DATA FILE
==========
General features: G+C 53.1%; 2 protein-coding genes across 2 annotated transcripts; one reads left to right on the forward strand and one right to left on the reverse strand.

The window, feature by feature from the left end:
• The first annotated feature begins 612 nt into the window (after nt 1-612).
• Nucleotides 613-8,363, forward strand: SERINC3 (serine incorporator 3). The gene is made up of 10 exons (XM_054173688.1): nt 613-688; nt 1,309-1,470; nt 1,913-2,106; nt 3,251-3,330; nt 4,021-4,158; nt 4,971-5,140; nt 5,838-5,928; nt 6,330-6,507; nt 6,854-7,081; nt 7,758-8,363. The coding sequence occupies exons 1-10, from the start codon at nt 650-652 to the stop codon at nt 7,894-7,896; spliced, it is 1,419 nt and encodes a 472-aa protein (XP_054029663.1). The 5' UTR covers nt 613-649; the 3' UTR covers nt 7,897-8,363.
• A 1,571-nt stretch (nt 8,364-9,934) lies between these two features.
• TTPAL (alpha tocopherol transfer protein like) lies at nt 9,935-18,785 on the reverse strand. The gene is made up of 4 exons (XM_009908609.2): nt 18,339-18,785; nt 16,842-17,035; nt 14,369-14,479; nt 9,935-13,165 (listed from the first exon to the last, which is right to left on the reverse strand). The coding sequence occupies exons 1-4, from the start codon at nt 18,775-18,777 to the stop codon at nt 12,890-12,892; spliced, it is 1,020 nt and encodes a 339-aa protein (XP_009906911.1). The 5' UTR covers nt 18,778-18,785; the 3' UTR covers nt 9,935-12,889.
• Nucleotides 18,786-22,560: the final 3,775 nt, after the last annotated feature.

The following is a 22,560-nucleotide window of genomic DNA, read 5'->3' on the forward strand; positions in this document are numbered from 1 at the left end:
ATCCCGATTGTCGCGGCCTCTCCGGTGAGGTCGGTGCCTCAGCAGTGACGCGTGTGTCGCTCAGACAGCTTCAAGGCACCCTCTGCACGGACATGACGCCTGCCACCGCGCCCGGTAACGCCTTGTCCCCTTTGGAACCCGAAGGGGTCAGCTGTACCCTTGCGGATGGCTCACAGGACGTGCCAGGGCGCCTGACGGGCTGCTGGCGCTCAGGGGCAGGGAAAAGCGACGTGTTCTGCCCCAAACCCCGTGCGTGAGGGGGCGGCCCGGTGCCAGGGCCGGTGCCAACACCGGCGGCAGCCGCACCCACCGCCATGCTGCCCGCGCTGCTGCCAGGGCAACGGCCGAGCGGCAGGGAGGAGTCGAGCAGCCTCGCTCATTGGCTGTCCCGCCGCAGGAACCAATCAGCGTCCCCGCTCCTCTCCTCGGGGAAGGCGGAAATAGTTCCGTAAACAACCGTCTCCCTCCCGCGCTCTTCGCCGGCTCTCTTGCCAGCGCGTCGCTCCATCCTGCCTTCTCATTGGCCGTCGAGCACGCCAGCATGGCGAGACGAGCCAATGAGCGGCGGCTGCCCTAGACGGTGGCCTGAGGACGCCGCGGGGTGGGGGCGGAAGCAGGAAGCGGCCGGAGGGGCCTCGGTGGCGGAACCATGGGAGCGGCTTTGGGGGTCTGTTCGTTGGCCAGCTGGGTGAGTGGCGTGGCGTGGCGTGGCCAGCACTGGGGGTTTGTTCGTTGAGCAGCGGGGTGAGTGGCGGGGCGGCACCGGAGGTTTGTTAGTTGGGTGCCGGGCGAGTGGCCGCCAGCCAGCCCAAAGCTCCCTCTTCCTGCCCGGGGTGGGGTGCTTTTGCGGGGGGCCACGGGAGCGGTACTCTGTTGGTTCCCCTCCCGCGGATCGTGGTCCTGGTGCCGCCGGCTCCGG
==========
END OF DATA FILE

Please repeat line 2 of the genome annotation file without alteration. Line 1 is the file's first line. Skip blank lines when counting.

The window, feature by feature from the left end: